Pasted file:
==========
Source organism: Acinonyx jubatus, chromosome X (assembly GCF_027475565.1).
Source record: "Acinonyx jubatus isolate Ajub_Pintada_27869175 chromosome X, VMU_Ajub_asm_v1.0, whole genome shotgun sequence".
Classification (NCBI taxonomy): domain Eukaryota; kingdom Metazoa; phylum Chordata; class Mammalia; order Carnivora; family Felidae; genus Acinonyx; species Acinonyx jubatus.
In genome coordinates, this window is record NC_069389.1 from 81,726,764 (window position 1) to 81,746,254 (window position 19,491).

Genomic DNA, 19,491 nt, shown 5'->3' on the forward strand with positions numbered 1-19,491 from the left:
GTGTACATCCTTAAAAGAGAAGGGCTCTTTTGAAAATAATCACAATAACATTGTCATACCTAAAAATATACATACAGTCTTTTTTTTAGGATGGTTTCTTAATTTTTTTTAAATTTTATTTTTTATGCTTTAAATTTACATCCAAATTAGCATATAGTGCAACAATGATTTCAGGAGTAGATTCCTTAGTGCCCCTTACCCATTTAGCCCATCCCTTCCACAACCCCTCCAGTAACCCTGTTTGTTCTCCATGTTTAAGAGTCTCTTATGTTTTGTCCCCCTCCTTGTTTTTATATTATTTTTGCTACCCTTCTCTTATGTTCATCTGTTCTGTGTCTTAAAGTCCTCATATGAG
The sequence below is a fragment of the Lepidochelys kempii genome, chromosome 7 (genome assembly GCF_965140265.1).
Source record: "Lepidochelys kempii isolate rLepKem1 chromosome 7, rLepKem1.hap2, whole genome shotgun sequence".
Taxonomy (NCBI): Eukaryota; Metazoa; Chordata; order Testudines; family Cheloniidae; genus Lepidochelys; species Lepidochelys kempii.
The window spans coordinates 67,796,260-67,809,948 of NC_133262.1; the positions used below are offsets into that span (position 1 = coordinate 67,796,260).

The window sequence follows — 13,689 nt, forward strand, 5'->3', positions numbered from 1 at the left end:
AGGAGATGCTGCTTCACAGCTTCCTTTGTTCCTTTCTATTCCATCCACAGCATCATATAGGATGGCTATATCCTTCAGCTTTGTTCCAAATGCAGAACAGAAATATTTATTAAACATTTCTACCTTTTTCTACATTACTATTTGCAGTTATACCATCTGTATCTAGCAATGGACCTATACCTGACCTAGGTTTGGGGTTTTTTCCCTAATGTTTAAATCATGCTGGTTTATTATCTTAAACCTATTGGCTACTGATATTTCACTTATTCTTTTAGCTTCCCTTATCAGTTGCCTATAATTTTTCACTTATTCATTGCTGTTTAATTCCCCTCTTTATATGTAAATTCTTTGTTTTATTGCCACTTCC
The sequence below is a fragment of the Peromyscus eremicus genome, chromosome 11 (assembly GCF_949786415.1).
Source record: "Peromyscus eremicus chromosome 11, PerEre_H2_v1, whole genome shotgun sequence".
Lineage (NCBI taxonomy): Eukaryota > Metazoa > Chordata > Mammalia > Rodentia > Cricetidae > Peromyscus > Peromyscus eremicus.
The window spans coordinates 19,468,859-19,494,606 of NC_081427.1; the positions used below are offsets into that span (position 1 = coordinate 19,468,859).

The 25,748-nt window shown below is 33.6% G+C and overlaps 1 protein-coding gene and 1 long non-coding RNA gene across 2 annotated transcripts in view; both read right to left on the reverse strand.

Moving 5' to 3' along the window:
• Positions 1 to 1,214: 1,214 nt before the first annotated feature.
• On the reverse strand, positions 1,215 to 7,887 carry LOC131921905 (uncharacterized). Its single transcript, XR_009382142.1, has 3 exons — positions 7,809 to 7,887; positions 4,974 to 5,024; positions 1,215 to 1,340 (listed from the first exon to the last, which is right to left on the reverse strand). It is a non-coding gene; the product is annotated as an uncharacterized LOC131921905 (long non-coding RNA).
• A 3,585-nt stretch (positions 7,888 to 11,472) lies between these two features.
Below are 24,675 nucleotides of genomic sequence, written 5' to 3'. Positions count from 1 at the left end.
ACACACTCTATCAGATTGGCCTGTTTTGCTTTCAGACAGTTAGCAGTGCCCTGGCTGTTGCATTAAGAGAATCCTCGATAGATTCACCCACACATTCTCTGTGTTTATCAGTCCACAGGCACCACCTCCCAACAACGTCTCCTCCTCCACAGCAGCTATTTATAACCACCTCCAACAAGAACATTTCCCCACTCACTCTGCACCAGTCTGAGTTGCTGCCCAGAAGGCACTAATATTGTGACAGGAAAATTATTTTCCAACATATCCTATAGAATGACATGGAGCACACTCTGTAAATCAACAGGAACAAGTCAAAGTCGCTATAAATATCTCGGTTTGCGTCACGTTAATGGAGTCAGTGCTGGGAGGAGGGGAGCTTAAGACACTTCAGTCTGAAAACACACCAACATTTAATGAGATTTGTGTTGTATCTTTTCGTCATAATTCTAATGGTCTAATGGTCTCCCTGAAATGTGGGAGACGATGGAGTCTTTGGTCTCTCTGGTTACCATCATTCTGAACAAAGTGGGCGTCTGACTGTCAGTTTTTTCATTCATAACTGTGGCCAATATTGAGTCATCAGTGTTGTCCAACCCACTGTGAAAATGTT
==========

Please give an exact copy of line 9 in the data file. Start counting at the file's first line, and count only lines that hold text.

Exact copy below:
Taxonomy (NCBI): Eukaryota; Metazoa; Chordata; order Testudines; family Cheloniidae; genus Lepidochelys; species Lepidochelys kempii.